Investor’s column: Pros, cons for fixed indexed annuities
December 18, 2017 by Jim Germer
The stock market is setting records nearly every day as it approaches 25,000. Now may be the time to consider fixed indexed annuities as an investment because the current bull market, with its high and seemingly illogical asset valuations, is likely unsustainable.
Let’s explore why fixed indexed annuities may be a smart investment.
“Fixed indexed annuities are meant to compete, in the same wheelhouse, with bonds and CDs,” said Mark J. Orr, a certified financial planner and author of “Retirement Income Planning: The Baby-Boomer’s 2017 Guide to Maximize Your Income and Make it Last.”
Simply put, an indexed annuity is a contract issued and guaranteed by an insurance company. Increases in an equity index, such as the S&P 500, determine the amount of interest credited.
Orr believes fixed indexed annuities are not created equal: Some are better suited for “safe” accumulation, while others are good at providing a strong (and potentially growing) guaranteed lifetime income.
“Fixed indexed annuities have their pluses and minuses. Unlike a non-qualified bond fund or CD, you can defer income taxes and also defer unwanted 1099’s,” Orr said.
Unlike variable annuities, with fees ranging from 2 to 3 percent, fixed indexed annuities have no management fees. Safety is another benefit, because your premium and credited growth are guaranteed by an insurance company. And there is no downside risk in a declining market, but during negative stock years, you might not receive any credited growth.
No investment, fixed indexed annuities included, is right for all people and all situations. “However, I feel that most people should have a percentage of funds in fixed indexed annuities or CDs that are principal protected, and they can draw on them, rather than stocks and bonds, when markets are falling hard,” Orr said. “The plan makes the difference – not the inevitable corrections.”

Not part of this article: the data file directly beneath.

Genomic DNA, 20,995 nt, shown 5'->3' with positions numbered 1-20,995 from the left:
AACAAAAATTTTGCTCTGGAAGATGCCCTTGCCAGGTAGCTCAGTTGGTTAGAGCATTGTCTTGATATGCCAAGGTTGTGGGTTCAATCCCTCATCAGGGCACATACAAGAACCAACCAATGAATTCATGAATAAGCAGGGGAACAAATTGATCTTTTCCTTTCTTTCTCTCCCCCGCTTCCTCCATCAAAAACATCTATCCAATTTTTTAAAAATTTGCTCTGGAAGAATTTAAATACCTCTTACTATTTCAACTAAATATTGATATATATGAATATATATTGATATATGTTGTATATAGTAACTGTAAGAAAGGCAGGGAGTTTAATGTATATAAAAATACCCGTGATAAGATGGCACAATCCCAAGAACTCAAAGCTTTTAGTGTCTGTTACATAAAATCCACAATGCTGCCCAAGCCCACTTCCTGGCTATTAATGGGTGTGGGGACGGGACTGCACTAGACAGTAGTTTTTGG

Growth on fixed index annuities is subject to rate floors and caps. Calculating investment return with a fixed indexed annuity is complex. Start by tracking the related index to learn how much of the index return is credited to your investment.
Cap: Insurance companies place a ceiling on the maximum you’ll earn. Caps might run from 3 to 9 percent, and they’re based on the length of an annuity. For example, with an 8 percent cap, using the S&P 500, and if the S&P 500 Index advances to 14 percent, you’ll be credited 8 percent.
Participation: This is the percentage of an index that an annuity is credited should a participation rate, without a cap, be 52 percent. If the S&P 500 Index increase to 14 percent on a contract anniversary, your investment would increase by 7.28 percent. Some indexed annuities have participation rates and a cap, though.
Spread: A spread is deducted from a gain from an index that an annuity is linked. With an index that gained 10 percent that’s coupled with a 4 percent spread, you’d be credited with a 6 percent gain.
Remember, fixed indexed annuities are not guaranteed by banks or insured by the FDIC. An insurance company’s guarantee is backed by the financial strength and claims paying of the issuing company.
Annuities accumulate tax differed, but can incur taxation when distributions are taken. You may incur surrender costs with excessive premature distributions.
Annuity term and conditions might be changed by annuity providers.
Florida Insurance Guaranty Association also offers $250,000 per owner should an insurance company that issues an applicable fixed indexed annuity fail.
Jim Germer is a CPA and financial adviser at Cetera Financial Specialists, LLC, member FINRA/SIPC.